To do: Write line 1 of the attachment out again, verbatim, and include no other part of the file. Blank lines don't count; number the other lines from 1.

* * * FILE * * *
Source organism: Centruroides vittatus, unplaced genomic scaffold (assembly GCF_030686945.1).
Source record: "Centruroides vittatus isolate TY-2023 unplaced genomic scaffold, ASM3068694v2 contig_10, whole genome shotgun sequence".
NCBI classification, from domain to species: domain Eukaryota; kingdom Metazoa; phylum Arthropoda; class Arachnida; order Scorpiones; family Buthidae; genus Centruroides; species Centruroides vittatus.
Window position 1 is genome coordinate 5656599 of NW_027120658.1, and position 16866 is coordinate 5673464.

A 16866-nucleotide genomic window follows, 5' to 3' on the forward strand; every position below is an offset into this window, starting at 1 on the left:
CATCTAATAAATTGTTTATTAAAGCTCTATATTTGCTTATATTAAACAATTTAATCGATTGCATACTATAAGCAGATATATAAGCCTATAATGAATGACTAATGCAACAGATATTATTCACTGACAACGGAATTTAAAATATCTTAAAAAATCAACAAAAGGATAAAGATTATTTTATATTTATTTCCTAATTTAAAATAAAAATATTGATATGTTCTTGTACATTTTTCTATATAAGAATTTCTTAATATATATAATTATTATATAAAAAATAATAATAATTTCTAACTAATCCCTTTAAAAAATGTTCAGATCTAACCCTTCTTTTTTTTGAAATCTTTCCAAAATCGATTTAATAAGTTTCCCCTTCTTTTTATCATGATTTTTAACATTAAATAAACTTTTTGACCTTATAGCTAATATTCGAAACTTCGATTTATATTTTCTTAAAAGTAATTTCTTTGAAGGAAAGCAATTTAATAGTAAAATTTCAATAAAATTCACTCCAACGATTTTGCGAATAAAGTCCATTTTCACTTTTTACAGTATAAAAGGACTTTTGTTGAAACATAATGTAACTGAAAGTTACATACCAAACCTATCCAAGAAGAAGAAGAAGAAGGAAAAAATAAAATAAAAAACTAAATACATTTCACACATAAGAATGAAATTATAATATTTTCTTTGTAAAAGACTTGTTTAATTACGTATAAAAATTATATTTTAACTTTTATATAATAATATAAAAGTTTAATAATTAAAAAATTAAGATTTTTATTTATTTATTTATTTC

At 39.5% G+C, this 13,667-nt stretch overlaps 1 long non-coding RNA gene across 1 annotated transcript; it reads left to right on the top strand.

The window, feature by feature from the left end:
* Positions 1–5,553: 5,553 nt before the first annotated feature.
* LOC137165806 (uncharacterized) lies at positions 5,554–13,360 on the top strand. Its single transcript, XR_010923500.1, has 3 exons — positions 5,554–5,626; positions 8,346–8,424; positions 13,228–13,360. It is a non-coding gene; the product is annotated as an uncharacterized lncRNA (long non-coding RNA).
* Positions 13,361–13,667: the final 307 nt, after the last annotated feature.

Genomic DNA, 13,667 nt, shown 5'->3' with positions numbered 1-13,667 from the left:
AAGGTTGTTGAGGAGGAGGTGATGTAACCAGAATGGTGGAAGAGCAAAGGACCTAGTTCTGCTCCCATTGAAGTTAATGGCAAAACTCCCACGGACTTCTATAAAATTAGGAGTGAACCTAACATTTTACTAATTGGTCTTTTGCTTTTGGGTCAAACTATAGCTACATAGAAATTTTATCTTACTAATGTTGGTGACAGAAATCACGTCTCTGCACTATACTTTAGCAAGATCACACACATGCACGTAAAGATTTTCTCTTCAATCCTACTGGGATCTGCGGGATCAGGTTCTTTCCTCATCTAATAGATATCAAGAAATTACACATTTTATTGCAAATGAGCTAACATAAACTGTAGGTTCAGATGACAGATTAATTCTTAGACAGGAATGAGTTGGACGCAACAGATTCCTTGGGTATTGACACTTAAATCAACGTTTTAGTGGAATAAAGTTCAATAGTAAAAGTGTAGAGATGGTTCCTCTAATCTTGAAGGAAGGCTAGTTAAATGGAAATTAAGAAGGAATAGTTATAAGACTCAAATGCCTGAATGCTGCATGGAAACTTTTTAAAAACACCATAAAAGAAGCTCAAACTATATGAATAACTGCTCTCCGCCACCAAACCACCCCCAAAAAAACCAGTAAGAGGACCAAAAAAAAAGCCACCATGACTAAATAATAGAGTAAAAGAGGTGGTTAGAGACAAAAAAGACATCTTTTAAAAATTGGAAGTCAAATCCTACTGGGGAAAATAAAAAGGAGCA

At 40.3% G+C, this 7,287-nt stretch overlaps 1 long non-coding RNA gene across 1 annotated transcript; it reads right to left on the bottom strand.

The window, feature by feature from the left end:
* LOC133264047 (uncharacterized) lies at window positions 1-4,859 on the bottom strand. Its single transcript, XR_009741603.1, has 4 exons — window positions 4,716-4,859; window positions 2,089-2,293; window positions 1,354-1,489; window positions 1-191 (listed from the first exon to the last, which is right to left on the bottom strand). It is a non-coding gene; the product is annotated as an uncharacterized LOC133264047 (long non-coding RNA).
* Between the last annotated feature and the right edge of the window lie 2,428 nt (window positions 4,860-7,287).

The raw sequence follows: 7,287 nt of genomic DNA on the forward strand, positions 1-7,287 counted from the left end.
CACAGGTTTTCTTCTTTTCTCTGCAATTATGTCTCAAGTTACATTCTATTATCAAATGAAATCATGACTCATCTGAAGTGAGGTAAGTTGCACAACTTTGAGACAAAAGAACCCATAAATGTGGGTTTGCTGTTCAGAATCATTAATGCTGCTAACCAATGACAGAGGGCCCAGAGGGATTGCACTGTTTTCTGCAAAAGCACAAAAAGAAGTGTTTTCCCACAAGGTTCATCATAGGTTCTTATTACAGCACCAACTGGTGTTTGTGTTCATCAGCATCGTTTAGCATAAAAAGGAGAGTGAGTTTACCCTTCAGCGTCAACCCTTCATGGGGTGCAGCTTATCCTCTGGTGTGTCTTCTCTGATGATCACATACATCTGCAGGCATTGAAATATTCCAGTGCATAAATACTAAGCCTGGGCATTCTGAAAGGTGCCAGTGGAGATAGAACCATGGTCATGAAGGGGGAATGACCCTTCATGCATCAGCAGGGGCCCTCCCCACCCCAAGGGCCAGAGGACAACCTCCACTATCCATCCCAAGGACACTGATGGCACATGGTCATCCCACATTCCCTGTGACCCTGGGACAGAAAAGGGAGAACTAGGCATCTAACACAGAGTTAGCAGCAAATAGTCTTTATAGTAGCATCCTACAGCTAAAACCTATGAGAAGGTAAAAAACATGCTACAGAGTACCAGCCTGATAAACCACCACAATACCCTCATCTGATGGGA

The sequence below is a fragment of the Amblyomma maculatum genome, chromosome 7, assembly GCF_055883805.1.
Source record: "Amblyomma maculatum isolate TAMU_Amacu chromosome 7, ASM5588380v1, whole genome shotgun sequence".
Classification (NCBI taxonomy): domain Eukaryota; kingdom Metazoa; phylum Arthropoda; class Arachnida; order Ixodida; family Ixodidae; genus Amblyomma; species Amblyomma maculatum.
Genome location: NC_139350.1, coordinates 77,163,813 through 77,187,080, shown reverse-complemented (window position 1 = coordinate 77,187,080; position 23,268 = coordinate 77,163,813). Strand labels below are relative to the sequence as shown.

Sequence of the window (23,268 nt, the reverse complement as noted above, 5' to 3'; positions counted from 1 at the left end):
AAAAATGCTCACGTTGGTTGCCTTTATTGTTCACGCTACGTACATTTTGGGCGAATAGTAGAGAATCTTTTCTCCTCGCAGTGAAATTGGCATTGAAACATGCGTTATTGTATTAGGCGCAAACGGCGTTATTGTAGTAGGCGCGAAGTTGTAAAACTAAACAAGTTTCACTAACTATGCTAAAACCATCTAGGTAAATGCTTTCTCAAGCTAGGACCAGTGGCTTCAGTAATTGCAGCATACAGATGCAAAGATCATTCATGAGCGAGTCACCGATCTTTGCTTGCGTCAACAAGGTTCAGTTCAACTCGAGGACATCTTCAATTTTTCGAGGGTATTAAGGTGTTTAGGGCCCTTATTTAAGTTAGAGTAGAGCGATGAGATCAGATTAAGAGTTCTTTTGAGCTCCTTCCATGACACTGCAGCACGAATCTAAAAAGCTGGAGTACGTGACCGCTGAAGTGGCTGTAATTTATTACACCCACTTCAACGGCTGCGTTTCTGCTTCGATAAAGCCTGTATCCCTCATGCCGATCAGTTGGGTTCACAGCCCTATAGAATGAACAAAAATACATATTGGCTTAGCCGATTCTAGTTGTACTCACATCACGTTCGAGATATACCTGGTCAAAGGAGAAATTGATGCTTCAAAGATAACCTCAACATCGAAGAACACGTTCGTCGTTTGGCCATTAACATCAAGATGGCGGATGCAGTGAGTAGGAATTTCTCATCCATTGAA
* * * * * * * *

Source organism: Centruroides vittatus, unplaced genomic scaffold (assembly GCF_030686945.1).